While rape is nothing new to this genre, it’s how this film deals with the act, using it as a metaphor for corruption and the abuse of power in the Japanese government, that gives a simple exploitative vice so much more weight. The cops that rape Scorpion are told it’s their “sacred duty” to do so and the men we later encounter on the bus that rape and kill a prisoner are inspired to do so by an old man’s tale of raping a Chinese woman at gunpoint during the war. These acts, disturbing within themselves, are given a much deeper context thanks to the old woman’s song and the treatment of the women prisoners as less than human by Japanese society.
Female Convict Scorpion: Beast Stable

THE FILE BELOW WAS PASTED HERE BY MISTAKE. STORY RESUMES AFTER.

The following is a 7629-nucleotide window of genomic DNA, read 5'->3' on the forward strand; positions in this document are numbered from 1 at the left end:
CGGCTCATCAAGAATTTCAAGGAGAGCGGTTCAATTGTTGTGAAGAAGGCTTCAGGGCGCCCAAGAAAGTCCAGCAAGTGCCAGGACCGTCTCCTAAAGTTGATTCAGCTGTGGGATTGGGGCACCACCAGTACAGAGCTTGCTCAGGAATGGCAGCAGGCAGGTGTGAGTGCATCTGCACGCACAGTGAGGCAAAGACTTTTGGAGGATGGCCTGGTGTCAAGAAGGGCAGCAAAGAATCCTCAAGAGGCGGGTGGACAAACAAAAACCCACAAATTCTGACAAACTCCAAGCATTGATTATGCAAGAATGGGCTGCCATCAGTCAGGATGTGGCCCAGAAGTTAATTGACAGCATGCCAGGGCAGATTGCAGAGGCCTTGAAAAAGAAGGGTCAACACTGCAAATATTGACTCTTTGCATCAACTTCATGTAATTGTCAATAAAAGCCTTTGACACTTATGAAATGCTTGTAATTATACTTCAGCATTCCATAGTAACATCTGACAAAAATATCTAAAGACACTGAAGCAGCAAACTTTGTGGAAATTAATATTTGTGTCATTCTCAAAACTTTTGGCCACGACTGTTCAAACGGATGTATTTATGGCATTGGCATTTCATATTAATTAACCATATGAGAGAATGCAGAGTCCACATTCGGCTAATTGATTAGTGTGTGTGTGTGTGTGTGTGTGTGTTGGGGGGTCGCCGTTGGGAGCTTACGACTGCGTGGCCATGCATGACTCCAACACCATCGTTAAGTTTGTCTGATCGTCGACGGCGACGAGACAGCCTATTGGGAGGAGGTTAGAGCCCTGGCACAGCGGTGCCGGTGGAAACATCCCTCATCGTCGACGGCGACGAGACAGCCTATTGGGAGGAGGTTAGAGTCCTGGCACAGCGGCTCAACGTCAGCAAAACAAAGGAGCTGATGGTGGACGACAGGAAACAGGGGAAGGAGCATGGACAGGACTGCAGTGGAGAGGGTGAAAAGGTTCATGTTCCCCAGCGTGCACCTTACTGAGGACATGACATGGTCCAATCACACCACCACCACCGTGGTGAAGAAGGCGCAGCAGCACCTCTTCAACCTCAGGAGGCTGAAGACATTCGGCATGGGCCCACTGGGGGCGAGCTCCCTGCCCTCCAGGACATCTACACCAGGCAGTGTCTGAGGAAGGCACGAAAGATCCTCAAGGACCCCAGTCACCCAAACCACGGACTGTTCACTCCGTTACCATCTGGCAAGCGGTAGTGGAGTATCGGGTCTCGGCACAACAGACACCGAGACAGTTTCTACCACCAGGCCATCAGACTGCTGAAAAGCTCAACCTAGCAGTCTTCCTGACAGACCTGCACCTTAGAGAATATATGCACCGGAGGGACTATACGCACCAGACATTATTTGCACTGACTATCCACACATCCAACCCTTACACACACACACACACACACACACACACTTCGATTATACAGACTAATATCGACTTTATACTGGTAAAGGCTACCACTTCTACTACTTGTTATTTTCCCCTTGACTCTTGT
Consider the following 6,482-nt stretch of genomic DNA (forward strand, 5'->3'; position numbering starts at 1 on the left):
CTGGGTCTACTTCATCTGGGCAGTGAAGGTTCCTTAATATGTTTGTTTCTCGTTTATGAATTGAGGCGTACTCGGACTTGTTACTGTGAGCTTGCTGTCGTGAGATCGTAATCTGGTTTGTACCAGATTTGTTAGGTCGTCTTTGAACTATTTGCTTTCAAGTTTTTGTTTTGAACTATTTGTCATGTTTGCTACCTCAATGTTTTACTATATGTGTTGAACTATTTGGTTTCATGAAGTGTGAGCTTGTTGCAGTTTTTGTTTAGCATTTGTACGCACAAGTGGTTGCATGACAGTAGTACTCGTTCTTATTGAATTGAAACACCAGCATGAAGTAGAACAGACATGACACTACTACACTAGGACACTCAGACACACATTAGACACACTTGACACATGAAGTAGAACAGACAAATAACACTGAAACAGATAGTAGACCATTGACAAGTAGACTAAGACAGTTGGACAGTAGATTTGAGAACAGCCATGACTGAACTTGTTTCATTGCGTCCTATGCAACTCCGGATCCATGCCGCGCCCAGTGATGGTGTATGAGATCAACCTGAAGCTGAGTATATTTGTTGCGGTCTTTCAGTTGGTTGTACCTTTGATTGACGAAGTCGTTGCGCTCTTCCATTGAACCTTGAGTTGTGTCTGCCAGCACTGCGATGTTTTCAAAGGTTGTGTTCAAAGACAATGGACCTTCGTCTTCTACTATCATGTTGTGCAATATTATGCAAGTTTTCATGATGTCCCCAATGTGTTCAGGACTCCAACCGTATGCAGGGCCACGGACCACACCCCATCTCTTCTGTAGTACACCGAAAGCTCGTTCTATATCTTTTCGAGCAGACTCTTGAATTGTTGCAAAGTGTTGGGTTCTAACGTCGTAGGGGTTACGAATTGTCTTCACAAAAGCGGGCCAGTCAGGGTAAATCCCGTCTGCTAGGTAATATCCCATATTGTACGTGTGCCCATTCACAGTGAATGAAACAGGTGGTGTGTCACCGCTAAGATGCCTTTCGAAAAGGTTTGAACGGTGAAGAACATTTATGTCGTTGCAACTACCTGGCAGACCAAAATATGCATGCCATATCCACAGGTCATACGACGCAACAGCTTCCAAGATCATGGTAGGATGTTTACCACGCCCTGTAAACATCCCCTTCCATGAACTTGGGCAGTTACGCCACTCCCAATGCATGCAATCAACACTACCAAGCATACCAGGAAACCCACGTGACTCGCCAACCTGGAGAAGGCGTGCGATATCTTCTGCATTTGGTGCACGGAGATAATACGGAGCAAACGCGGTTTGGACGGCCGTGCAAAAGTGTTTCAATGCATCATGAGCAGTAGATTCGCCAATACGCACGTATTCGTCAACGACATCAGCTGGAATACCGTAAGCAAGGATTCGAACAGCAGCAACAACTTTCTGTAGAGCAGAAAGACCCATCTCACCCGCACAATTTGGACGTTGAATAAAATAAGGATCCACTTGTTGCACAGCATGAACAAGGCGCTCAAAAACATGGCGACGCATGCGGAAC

In the third film we have Scorpion still on the loose thanks to her escape at the end of Jailhouse 41. After a spectacular opening where she is almost caught and chops off a detective’s arm to get her freedom we are then re-introduced to Yuki, her dead cellmate from the first film (Some folks believe this film actually happens in the afterlife). Yuki is now living as a prostitute with her brother who was left brain damaged after an accident at a factory. Yuki not only cares for her brother, but also allows him to have sex with her as well to quell his animalistic urges. After finding Scorpion in a graveyard still attached to the detective’s arm Yuki brings her home and nurses her back to health.